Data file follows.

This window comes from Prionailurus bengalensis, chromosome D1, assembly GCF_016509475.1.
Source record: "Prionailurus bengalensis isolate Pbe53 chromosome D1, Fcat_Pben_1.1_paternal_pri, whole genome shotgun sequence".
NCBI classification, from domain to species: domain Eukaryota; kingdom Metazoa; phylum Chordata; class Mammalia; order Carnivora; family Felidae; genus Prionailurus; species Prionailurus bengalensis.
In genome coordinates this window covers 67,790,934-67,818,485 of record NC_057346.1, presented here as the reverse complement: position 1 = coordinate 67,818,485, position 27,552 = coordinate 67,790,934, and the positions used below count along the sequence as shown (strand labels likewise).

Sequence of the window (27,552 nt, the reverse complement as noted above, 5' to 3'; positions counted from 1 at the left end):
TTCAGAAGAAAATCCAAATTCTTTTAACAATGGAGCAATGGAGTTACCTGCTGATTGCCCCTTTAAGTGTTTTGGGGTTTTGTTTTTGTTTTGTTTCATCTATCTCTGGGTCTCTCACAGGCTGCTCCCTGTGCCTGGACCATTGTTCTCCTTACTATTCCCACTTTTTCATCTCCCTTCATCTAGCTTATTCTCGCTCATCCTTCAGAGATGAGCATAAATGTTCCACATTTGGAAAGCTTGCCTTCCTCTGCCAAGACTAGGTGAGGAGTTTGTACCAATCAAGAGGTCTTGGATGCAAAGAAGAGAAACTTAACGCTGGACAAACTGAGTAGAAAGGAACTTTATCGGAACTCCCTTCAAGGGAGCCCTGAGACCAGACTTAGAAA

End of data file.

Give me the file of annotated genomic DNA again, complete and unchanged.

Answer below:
This window comes from Prionailurus bengalensis, chromosome D1, assembly GCF_016509475.1.
Source record: "Prionailurus bengalensis isolate Pbe53 chromosome D1, Fcat_Pben_1.1_paternal_pri, whole genome shotgun sequence".
NCBI classification, from domain to species: domain Eukaryota; kingdom Metazoa; phylum Chordata; class Mammalia; order Carnivora; family Felidae; genus Prionailurus; species Prionailurus bengalensis.
In genome coordinates this window covers 67,790,934-67,818,485 of record NC_057346.1, presented here as the reverse complement: position 1 = coordinate 67,818,485, position 27,552 = coordinate 67,790,934, and the positions used below count along the sequence as shown (strand labels likewise).

Sequence of the window (27,552 nt, the reverse complement as noted above, 5' to 3'; positions counted from 1 at the left end):
TTCAGAAGAAAATCCAAATTCTTTTAACAATGGAGCAATGGAGTTACCTGCTGATTGCCCCTTTAAGTGTTTTGGGGTTTTGTTTTTGTTTTGTTTCATCTATCTCTGGGTCTCTCACAGGCTGCTCCCTGTGCCTGGACCATTGTTCTCCTTACTATTCCCACTTTTTCATCTCCCTTCATCTAGCTTATTCTCGCTCATCCTTCAGAGATGAGCATAAATGTTCCACATTTGGAAAGCTTGCCTTCCTCTGCCAAGACTAGGTGAGGAGTTTGTACCAATCAAGAGGTCTTGGATGCAAAGAAGAGAAACTTAACGCTGGACAAACTGAGTAGAAAGGAACTTTATCGGAACTCCCTTCAAGGGAGCCCTGAGACCAGACTTAGAAA